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Can Rural Public Works Affect Agricultural Wages? Evidence from India

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  • Erlend Berg
  • Sambit Bhattacharyya
  • Rajasekhar Durgam
  • Manjula Ramachandra

Abstract

It has long been hypothesised that public works programmes, in addition to the welfare effect on those directly employed, can influence equilibrium wage rates.� In this paper we test the impact of the Indian government’s major public works programme, the National Rural Employment Guarantee (NREG), on agricultural wages.� The rollout of NREG in three phases is used to identify difference-in-difference estimates of the programme effect.� Using monthly wage data from the period 2000-2011 for a panel of 249 districts across 19 Indian states, we find that on average NREG boosts the real daily agricultural wage rates by 5.3 per cent.� It takes 6 to 11 months for an NREG intensity shock to feed into higher wages.� The wage effect appears to be gender neutral and biased towards unskilled labour.� It is positive across different implementation stages and months.� It remains significant even after controlling for rainfall; district and time fixed effects; and phase-wise linear, quadratic, and cubic time trends.� The validity of our identification strategy is confirmed by placebo tests.� We argue that since most of the world’s poor live in rural areas, and the poorest of the poor are agricultural wage labourers, rural public works constitute a potentially important anti-poverty policy tool.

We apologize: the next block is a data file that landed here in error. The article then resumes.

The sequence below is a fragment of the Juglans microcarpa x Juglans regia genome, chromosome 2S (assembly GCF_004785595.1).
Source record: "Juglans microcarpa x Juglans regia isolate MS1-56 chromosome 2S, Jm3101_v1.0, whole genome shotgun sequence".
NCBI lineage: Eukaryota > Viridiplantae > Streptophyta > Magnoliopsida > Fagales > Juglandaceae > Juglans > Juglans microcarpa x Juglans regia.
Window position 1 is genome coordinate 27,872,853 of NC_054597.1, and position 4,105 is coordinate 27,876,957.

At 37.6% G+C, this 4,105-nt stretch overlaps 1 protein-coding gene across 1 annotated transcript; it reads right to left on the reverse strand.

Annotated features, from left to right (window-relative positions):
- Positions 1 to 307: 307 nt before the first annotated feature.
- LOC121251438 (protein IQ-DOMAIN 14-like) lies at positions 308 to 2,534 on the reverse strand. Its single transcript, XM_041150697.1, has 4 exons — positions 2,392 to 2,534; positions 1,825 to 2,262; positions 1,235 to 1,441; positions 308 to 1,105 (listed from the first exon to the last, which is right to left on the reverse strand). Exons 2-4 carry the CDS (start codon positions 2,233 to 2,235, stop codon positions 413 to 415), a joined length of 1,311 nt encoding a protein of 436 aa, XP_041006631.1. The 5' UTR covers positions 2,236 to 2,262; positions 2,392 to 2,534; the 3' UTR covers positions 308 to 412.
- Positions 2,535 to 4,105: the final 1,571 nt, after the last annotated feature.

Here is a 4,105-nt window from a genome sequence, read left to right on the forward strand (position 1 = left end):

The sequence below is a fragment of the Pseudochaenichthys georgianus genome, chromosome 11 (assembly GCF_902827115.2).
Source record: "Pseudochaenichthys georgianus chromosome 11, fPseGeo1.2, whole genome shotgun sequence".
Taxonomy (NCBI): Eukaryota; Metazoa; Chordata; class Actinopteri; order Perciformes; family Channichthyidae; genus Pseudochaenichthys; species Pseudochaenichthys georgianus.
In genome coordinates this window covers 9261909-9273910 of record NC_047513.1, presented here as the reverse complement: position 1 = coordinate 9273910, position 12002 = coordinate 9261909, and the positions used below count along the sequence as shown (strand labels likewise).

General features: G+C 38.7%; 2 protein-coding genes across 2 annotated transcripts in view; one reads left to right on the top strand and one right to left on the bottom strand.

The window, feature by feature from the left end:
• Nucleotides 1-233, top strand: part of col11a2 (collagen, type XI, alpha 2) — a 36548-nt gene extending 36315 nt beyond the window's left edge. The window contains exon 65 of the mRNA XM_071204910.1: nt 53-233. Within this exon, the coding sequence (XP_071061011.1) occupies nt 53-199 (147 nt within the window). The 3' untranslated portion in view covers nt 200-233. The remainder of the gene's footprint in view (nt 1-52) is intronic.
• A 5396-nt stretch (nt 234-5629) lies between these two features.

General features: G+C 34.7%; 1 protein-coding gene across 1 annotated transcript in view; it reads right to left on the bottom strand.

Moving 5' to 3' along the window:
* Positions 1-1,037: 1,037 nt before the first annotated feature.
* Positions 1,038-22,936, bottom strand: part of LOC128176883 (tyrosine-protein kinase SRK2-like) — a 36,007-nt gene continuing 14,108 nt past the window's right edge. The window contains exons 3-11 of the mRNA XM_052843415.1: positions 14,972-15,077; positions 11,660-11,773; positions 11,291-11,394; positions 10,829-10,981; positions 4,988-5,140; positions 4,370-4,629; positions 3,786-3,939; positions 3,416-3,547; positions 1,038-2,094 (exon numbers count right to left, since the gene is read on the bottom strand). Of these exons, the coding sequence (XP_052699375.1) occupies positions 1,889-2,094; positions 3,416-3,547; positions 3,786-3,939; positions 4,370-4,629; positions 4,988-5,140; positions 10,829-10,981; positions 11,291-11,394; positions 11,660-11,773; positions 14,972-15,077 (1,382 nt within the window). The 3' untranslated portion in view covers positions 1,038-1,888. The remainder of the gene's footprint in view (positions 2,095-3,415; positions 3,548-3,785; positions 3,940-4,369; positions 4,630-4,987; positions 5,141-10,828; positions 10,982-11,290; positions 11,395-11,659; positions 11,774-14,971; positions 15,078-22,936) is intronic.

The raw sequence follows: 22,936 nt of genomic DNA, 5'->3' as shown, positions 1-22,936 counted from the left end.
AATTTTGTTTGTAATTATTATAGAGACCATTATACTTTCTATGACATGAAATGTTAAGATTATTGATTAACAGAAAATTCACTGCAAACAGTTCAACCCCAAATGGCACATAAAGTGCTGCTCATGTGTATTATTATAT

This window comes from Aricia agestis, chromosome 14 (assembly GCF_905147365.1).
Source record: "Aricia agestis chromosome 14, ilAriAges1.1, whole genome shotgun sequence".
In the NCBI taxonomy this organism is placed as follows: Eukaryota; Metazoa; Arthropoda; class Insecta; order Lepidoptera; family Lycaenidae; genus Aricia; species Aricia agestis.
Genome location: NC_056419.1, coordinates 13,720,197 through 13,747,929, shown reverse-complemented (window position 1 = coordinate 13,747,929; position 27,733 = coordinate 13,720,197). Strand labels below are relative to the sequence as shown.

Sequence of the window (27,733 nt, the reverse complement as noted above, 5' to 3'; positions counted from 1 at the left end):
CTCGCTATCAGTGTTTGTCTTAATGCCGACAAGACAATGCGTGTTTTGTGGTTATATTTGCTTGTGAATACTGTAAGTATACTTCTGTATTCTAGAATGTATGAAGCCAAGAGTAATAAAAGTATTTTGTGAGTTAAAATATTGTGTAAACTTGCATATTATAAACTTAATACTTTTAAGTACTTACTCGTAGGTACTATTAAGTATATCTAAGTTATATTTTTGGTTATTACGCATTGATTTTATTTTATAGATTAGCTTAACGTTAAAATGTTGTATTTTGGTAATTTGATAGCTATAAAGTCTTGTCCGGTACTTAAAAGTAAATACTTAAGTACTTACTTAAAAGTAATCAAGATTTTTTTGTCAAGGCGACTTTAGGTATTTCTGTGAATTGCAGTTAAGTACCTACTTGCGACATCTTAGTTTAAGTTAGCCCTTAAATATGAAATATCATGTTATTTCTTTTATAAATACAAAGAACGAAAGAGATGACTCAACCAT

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Bibliographic Info

Paper provided by University of Oxford, Department of Economics in its series Economics Series Working Papers with number WPS/2012-05.

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Date of creation: 01 May 2012
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Handle: RePEc:oxf:wpaper:wps/2012-05

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Keywords: Workfare; NREG; Agricultural wages;

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Cited by:
  1. Clément Imbert & John Papp, 2013. "Labor Market Effects of Social Programs: Evidence from India's Employment Guarantee," CSAE Working Paper Series 2013-03, Centre for the Study of African Economies, University of Oxford.
  2. Imbert, Clément, 2013. "Travailler pour être aidé? L’emploi garanti en Inde," Opuscules du CEPREMAP, CEPREMAP, number 33, May.

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